"I was winning the fight, but I got caught with a shot, obviously. This isn’t boxing, this is MMA, the upper echelon of MMA. this is the UFC and you expect better referees than that. I’m allowed to grapple. Someone falling into your guard does not make it a TKO. This is absolutely ridiculous for this to happen in my home state nine, 10 weeks after what happened last time. What the [referees] are doing is taking food of my kids’ table. Obviously, I think I was dazed — I got hit with a right hand or whatever he hit me with. But, never was I unconscious or not knowing what was going on. I’m allowed to play guard in jiu-jitsu in MMA. I’m allowed to grapple. He got on top of me, but never landed a significant shot to finish me. [The referee] looked dumbfounded in the cage — he knew he made a mistake and that’s what really upsets me. There’s a lot of money on the line. Like I said, I have two kids at home to feed. And, he looked at me like he made a mistake. It’s unfortunate. It’s a loss. It’s a lot of money taken out of my hands — we’re trying to buy a house. We’re closing on Tuesday … and I got two young kids at home and two times in a row now I’ve got thousands and thousands of dollars taken away from me."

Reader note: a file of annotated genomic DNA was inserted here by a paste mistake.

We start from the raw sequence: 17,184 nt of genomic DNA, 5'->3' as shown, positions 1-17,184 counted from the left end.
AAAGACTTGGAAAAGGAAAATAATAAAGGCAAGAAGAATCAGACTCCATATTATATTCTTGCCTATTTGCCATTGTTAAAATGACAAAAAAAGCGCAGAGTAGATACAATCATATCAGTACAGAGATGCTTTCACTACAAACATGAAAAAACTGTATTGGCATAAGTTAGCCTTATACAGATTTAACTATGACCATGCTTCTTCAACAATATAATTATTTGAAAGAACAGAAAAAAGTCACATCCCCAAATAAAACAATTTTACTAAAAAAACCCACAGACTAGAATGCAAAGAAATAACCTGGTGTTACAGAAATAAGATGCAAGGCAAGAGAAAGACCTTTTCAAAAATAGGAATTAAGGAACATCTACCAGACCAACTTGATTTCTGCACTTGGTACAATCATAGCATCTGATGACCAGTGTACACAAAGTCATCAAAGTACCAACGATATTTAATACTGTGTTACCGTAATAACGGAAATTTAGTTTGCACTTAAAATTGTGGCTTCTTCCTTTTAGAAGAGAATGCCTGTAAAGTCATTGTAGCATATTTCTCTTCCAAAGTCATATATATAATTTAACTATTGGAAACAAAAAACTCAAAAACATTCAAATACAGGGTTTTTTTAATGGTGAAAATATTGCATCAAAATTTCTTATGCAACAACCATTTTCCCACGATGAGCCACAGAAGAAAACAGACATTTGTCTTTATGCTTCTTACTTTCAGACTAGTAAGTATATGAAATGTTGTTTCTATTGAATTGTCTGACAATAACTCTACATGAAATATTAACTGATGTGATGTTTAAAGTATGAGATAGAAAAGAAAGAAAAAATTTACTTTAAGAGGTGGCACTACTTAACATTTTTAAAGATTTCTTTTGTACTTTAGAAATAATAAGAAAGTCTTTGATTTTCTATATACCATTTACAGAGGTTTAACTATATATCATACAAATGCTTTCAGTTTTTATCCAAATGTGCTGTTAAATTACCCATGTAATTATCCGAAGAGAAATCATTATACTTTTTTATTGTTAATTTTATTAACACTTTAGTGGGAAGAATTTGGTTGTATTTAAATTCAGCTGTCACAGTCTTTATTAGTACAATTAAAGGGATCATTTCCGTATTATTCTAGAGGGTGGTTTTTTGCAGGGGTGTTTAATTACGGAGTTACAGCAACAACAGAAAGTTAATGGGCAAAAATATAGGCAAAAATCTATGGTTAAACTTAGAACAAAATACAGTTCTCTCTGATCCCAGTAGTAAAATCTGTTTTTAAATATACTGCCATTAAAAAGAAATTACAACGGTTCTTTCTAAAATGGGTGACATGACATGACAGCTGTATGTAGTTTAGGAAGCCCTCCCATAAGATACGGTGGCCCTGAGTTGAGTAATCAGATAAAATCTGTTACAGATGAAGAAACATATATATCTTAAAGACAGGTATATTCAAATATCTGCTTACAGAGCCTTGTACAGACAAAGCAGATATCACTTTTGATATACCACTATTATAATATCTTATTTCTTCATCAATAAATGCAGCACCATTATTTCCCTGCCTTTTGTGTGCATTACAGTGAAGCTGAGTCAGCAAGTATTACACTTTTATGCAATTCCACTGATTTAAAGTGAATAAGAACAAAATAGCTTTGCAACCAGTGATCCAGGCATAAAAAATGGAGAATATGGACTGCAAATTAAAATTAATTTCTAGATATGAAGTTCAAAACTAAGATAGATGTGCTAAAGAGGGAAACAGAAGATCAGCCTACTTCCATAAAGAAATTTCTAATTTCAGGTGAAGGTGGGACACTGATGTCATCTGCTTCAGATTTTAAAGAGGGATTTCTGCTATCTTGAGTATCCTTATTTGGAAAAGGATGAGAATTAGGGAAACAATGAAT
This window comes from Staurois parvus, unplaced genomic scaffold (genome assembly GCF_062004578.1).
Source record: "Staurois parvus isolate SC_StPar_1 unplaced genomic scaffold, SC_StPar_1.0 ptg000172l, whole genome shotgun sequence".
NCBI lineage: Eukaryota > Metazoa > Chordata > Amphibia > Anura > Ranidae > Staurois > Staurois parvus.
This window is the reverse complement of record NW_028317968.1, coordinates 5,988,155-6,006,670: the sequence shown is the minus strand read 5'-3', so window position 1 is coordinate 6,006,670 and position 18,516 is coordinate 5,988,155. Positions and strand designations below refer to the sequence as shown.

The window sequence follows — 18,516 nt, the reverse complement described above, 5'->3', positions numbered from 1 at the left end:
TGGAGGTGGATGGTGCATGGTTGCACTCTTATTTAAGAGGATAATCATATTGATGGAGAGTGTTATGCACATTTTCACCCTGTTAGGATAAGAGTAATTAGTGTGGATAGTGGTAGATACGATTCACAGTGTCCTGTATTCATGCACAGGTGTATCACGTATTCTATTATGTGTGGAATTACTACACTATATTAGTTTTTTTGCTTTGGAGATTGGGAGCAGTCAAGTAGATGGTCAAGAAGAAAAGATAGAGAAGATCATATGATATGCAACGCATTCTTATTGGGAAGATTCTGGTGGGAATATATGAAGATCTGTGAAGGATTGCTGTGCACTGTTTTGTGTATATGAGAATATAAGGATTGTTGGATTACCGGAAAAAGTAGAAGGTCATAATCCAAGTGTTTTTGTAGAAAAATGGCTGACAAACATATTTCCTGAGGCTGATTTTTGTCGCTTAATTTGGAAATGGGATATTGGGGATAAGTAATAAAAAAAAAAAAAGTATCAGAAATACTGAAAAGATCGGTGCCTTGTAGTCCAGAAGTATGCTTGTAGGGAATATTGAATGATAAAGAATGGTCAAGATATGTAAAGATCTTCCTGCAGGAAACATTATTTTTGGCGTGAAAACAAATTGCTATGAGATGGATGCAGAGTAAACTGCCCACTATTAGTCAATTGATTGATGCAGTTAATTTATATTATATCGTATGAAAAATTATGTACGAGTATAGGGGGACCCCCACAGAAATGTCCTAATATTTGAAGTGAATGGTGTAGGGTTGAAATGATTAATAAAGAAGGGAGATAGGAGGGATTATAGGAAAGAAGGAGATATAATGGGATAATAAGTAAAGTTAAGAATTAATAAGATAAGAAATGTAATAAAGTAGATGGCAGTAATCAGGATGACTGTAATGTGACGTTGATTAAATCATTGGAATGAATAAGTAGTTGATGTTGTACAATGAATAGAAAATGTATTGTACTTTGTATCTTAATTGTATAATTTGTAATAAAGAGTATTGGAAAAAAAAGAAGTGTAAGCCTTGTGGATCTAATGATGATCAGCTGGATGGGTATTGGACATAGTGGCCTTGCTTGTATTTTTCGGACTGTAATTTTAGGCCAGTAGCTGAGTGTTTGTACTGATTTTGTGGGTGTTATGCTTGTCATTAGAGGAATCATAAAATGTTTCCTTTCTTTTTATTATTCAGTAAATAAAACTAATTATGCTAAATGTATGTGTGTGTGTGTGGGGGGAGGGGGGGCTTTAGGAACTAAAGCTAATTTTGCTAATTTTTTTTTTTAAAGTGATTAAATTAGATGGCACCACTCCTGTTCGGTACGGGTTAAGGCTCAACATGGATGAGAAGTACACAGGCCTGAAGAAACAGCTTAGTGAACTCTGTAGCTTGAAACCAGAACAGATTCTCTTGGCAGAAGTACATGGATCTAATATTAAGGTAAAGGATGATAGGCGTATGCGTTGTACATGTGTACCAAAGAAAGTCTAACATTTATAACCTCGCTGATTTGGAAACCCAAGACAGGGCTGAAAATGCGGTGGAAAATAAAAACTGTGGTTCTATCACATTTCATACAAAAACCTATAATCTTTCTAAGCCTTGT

-- Johnny Bedford is none too pleased with the decision of referee Kerry Hatley to stop his match against Cody Gibson too soon last night (June 28, 2014) at UFC Fight Night 44 from AT&T Center in San Antonio, Texas. And neither was Ultimate Fighting Championship (UFC) President Dana White (read his reaction here). "Brutal" claims he was well within his right to get stunned and resort to a defensive position to clear the cobwebs, but Hatley had no business intervening when Gibson had done nothing additional to compel a stoppage. The video replay seems to suggest Bedford is correct, but that won't erase the "L" from his record, which was preceded by a "No Contest" against Rany Yahya because of an accidental headbutt just two months ago. That's two opportunities to take home two win bonuses that Bedford claims were taken from him to provide for his family. Whether or not White and Co. treat Bedford's "loss like a win" as in the recent case of Ross Pearson remains to be seen. Anyone think Bedford -- and his family -- deserves the benefit of the doubt in this unfortunate case?